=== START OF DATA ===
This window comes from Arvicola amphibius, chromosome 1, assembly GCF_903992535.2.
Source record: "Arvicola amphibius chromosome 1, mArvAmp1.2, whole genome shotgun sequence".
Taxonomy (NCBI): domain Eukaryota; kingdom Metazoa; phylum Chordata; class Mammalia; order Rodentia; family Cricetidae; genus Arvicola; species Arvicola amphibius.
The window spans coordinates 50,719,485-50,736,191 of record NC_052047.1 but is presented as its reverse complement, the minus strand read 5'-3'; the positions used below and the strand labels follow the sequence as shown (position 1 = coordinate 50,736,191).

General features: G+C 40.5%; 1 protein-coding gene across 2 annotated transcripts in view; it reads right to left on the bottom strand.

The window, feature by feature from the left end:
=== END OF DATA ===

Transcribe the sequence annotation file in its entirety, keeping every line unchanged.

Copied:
This window comes from Arvicola amphibius, chromosome 1, assembly GCF_903992535.2.
Source record: "Arvicola amphibius chromosome 1, mArvAmp1.2, whole genome shotgun sequence".
Taxonomy (NCBI): domain Eukaryota; kingdom Metazoa; phylum Chordata; class Mammalia; order Rodentia; family Cricetidae; genus Arvicola; species Arvicola amphibius.
The window spans coordinates 50,719,485-50,736,191 of record NC_052047.1 but is presented as its reverse complement, the minus strand read 5'-3'; the positions used below and the strand labels follow the sequence as shown (position 1 = coordinate 50,736,191).

General features: G+C 40.5%; 1 protein-coding gene across 2 annotated transcripts in view; it reads right to left on the bottom strand.

The window, feature by feature from the left end: